Should we let the doctors move my mum's feeding tube to the stomach so she can be moved from the hospital into a home?

Follow
Share

My mum had a severe stroke 3 months ago and is still in hospital . She cannot swallow and is being fed through a nasal tube.
Doctors want to move the tube to the stomach so she can be moved from hospital into a home. She mostly sleeps and seems very weak, but sometimes she says the odd word. We have concerns with them moving the tube, as she has been on antibiotics constantly for infections ..... and only had the odd day without. Currently she has low potassium ...and has a potassium bag. We feel she is too weak for the feed to be moved but the hospital cannot shift her out while she has a nasal tube. We are going in for a meeting on Friday with all doctors ...Any suggestions ...should we let them move the feed?

This question has been closed for answers. Ask a New Question.
20

Answers

Show:
Hi NYDIL: no she has not, I am wondering as well. I didn't know the patient was 90 y/o. Hope whatever their decision was they are comfortable with it.
Helpful Answer (0)
Report

The woman is 90 years old and had a stroke over 3 months ago and is still in the hospital. Has the poster come back to update us on her mother's quality of life or prognosis?
Helpful Answer (1)
Report

RE you feel she is too weak for the tube to be put in...

Putting in a peg is one of the simplest "surgeries." I watched them take my dad's out and realized it's just a small incision in the abdomen, then into the stomach. As long as you take basic steps to prevent infection after the incision, there's no huge recovery for this procedure. It's slightly more complicated than putting an IV in. Please don't worry too much about it, and focus on anything that gives your mom back some quality of life. I'm sure she'd like to get out of the hospital...? Good luck to you and your mom.
Helpful Answer (1)
Report

Hm. I think the "let her go" comments are somewhat misplaced here. The question is about moving from a nasogastric tube to peg tube for feeding. Peg tubes aren't that big of a deal, and many people have them either temporarily or long term.

So, yes, Krissy, I would say allow the doctors to move to a peg type tube. There will be home nurses for follow up care and you can learn how to flush the tube. My dad had one. It wasn't that difficult to deal with. I actually liked that I knew - by utilizing the peg - that he was getting nutrition regularly since he was severely underweight at the time.

There's nothing particularly scary about a peg tube. They're more common for long term feeding than the nasal kind.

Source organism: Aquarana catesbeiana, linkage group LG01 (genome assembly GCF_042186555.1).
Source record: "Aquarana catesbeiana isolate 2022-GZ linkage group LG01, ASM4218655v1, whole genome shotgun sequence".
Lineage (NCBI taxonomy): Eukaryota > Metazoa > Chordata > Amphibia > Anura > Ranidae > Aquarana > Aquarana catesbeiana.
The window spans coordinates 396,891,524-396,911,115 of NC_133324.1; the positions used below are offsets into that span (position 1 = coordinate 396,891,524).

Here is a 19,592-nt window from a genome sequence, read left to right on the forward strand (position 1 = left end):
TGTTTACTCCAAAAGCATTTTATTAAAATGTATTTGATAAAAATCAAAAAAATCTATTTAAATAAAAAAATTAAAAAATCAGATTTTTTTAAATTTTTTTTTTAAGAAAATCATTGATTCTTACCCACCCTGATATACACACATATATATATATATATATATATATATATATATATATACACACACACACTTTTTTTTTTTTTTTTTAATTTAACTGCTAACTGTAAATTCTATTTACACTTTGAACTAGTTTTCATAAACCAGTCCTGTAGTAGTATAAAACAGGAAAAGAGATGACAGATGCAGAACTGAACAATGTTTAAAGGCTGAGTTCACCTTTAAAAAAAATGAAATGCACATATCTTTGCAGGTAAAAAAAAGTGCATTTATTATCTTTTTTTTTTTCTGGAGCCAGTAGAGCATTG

Helpful Answer (1)
Report

arianne, intubated refers to being on a ventilator - it's not the same as a feeding tube! And if someone is getting something out of life it might be wrong to just end it because they can't swallow.
Helpful Answer (1)
Report

I agree with all who say in essence, "Let her go." My late husband's living will stated that he did not want to be intubated even if it was indicated. I honored his wishes. He was 84 years old and in poor health. I am 85 years old and in relatively good health, but I hope that if the time comes when I doctor wants to intubate me and I am unable to speak, my children will refuse.
Helpful Answer (2)
Report

PEG is usually a lot more comfortable convenient, with less promotion of reflux, than an NGT. It is probably worth the risk, which is not zero, because there really are more risks with a chronic NGT.
Helpful Answer (1)
Report

Deeshusband: Yes, that's why I suggested palliative care, e.g. your "get a grip" comment goes along with that mindset.
Helpful Answer (1)
Report

There are some very good suggestions here. We don't know her prognosis; is she expected to improve? Is she able to get out of bed? Her age?
The PEG insertion procedure is relatively simple. While it does require skilled nursing in the beginning, the nurses teach the family how to feed her themselves and do it safely. If your mom had AD follow her wishes. If she doesn't get your family together (include your mom if she is able) and discuss quality vs quantity of life for her future. "Massive" stroke doesn't sound very positive nor hopeful. Palliative care may be your option. As others mentioned, if she is immobile she can develop bedsores, one among a multitude of conditions that will only make her weaker. It's a rough decision. My mom too had a stroke and at 89 y/o I chose Hospice for her, and never regretted my decision. She passed comfortably and with dignity, and I had the honor of being with her when she passed. Good luck.
Helpful Answer (4)
Report

My mom fell and broke her hip then she started aspirating on her food so the put her feeding tube in her stomach. You just have to make sure she is digesting it or if she is full it can back up.
Helpful Answer (1)
Report

This question has been closed for answers. Ask a New Question.